Despite the failure of the revolution of 1848, the year 1848-49 was a year of progress for Jews. Suddenly they had become Germans who entered the new liberal parties and formed bonds with other liberals that lasted for 3-4 decades.  
“Never before had their representatives been so outspoken, insistent, and conscious of their rights,” Elon notes. “Liberals of all faiths drew closer to one another than ever before. Three or four decades after almost the entire Jewish intellectual elite had disappeared in the first wave of conversions, a new generation of vocal leaders had emerged. Hardly a single overt anti-Semitic remark either from the rostrum of the National Assembly or in the endless debates in the revolutionary state parliaments was reported.”  
The Wrong Kind of Unification  
In August 1870 Prime Minister Otto von Bismarck provoked a war with France and defeated Napoleon III at Sedan. Oddly enough Jews responded with patriotic fervor. Calling the war a “national necessity,” the writer Berthold Auerbach said his patriotism made him feel more German. But Leopold Sonnemann, the Jewish publisher of Frankfurter Zeitung, the leading liberal newspaper of Germany, “detested Prussian militarism and authoritarianism and predicted that the new unity achieved through war would come at the expense of freedom.”  
Indeed, when unification finally came in 1870 as a consequence of war, it did not lead to the democratic federation envisioned by the Frankfurt national assembly. Proclaimed at Versailles in the Hall of Mirrors, the new Reich was, in Sonnemann’s words, “the worst possible solution to the so-called problem of German disunity: a federation of absolute rulers presided over by the Prussian king now addressed as Germany’s ‘Kaiser.’”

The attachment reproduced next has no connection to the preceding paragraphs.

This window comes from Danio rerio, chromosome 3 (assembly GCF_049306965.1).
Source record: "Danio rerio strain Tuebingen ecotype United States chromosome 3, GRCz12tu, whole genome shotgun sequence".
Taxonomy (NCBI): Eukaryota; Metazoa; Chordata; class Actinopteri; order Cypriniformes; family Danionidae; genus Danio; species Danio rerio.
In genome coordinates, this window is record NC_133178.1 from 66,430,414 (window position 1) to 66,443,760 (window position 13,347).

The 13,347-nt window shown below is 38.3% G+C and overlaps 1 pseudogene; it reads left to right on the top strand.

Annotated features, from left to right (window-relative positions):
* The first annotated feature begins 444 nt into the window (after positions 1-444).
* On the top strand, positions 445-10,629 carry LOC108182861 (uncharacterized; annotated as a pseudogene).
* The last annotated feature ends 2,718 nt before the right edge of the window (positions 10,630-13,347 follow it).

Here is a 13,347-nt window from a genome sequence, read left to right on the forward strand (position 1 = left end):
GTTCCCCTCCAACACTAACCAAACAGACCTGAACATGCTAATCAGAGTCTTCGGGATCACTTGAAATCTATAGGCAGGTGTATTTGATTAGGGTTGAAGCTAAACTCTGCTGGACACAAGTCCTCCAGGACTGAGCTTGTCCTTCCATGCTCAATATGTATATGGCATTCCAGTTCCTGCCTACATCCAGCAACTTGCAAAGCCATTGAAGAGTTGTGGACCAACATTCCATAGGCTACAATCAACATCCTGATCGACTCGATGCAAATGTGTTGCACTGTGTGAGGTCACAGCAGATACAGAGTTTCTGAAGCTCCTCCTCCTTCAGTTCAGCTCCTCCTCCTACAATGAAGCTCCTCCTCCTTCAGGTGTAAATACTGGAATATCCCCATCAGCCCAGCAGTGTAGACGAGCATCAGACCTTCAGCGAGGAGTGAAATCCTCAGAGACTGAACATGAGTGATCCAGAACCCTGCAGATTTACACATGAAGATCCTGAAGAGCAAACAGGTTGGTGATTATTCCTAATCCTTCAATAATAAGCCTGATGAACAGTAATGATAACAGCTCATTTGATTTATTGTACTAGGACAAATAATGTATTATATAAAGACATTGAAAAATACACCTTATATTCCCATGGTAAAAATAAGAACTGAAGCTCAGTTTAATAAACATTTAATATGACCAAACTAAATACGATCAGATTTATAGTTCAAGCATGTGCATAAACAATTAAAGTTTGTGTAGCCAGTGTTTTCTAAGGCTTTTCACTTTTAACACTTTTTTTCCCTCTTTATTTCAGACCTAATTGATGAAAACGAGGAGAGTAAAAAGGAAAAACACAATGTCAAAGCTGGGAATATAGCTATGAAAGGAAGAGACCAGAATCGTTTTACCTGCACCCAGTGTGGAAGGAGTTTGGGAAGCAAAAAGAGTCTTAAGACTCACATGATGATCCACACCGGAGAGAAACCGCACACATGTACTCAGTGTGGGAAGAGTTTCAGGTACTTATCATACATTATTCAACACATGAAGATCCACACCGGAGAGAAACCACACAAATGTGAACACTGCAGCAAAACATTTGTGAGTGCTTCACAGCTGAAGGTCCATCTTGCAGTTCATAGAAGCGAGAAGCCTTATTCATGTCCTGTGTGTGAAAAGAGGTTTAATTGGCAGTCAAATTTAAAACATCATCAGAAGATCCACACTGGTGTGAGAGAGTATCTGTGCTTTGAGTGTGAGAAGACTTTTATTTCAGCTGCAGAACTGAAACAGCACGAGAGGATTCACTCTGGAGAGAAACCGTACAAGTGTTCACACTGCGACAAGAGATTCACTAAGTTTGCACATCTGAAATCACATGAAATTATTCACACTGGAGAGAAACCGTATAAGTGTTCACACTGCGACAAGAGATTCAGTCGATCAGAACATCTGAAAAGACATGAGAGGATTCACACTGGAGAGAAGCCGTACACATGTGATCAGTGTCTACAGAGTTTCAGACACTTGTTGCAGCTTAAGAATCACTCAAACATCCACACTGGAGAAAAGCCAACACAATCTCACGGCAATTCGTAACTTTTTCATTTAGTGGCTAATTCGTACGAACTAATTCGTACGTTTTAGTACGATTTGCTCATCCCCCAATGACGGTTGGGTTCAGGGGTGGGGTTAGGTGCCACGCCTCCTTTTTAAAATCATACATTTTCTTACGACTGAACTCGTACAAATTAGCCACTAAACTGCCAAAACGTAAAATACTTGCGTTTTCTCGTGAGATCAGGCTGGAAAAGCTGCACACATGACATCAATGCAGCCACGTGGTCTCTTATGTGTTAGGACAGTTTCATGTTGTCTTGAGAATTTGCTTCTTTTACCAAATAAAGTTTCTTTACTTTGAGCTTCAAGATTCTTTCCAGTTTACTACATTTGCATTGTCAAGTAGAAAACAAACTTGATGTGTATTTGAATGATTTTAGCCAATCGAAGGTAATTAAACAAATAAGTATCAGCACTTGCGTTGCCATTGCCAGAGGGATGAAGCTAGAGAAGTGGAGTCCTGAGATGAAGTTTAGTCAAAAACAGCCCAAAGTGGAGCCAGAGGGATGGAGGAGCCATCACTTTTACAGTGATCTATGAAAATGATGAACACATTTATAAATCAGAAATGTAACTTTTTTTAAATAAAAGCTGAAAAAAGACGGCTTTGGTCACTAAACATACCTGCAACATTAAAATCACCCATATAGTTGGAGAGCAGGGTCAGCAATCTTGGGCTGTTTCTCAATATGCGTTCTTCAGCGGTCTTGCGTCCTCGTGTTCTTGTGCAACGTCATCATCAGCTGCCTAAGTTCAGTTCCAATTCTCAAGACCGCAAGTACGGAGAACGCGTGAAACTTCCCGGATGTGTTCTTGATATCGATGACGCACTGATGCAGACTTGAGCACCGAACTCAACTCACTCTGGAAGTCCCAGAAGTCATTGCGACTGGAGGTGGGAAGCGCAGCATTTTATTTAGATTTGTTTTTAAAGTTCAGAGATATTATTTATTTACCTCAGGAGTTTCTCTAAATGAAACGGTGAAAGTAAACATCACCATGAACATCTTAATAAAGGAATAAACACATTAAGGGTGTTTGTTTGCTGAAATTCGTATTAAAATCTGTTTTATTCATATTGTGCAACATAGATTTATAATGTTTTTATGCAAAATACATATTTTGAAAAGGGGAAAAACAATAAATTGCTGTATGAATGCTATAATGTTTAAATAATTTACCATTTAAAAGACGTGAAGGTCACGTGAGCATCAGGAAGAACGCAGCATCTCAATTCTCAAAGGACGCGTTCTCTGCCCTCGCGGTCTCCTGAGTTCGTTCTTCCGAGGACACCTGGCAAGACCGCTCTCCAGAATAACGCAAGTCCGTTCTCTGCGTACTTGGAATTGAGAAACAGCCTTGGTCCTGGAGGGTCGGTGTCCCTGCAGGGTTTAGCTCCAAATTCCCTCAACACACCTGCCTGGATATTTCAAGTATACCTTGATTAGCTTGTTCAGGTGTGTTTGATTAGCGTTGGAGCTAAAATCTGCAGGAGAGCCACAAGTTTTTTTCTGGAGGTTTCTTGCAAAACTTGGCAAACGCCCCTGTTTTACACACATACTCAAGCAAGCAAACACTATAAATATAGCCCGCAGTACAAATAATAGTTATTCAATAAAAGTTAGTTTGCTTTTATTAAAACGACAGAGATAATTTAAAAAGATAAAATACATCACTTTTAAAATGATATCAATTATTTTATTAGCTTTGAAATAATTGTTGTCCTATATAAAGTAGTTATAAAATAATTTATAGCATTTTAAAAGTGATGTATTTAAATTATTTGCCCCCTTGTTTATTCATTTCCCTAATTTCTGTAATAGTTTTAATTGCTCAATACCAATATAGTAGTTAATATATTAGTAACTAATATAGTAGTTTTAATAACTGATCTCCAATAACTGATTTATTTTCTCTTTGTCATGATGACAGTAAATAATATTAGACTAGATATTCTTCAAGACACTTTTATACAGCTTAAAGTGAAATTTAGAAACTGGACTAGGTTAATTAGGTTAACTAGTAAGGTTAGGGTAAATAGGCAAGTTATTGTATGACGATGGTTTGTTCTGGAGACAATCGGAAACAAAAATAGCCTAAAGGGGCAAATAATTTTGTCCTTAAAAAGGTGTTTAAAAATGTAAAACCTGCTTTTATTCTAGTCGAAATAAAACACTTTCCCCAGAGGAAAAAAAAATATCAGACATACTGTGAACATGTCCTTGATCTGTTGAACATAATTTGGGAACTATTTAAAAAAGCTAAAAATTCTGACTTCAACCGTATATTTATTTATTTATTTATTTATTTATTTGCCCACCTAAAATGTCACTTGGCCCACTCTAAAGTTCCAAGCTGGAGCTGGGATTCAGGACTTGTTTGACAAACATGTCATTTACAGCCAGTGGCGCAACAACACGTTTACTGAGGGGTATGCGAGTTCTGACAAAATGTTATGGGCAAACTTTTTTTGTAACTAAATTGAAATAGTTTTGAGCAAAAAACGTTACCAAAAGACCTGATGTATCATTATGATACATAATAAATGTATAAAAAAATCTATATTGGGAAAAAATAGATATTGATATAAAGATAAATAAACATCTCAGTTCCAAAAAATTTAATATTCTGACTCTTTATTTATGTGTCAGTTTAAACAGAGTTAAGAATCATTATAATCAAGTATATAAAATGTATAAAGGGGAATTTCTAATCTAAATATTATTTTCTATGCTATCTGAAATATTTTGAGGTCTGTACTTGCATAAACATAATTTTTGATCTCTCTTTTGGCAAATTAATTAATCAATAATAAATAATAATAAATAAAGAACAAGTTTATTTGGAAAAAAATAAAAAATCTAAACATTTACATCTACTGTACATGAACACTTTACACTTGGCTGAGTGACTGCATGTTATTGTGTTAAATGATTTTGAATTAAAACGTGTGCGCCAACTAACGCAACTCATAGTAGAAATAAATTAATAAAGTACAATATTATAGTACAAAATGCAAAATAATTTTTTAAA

Part of the problem was the changing nature of German nationalism. “Before the establishment of the new Reich, it had centered on unification and had been the cornerstone of a liberal ideology opposed to social and religious prejudice; with the establishment of the Reich, it became conservative, xenophobic, conformist, and worshipful of the militarists who had brought it about.”  
Peaceful Years  
The first three years after unification were peaceful ones for Jews. In 1871 the new Reichstag passed a new emancipation law recognizing Jews as equals, outlawing all restrictions on civil and political rights that are derived from religious differences. Jews quickly made economic progress. By 1870 over 60% of all Prussian Jews were of secure middle class status. “Jews had become,” Elon notes, “the most upwardly mobile social group in Germany.”  
But in October 1873 the stockmarket crashed and the anti-Semitic scapegoat syndrome was activated. “One is struck,” Elon notes, “by the sharp contrast between the optimism of the relatively easygoing years before 1873 and the gloom that prevailed afterward; an abyss opened between Germans and Jews.” And the flare-up of Judeophobia, reminiscent of the anti-Semitism of the Crusades or the Black Death, lasted until the end of the new empire in 1918.  
Tens of thousands of middle class and aristocratic families lost everything. And the Jews were blamed. They were said to be “inferior” and “immoral,” Elon writes. “It was not an accident that so many stockbrokers happened to be Jews. At whose expense had they been enriching themselves?”  
Reform Judaism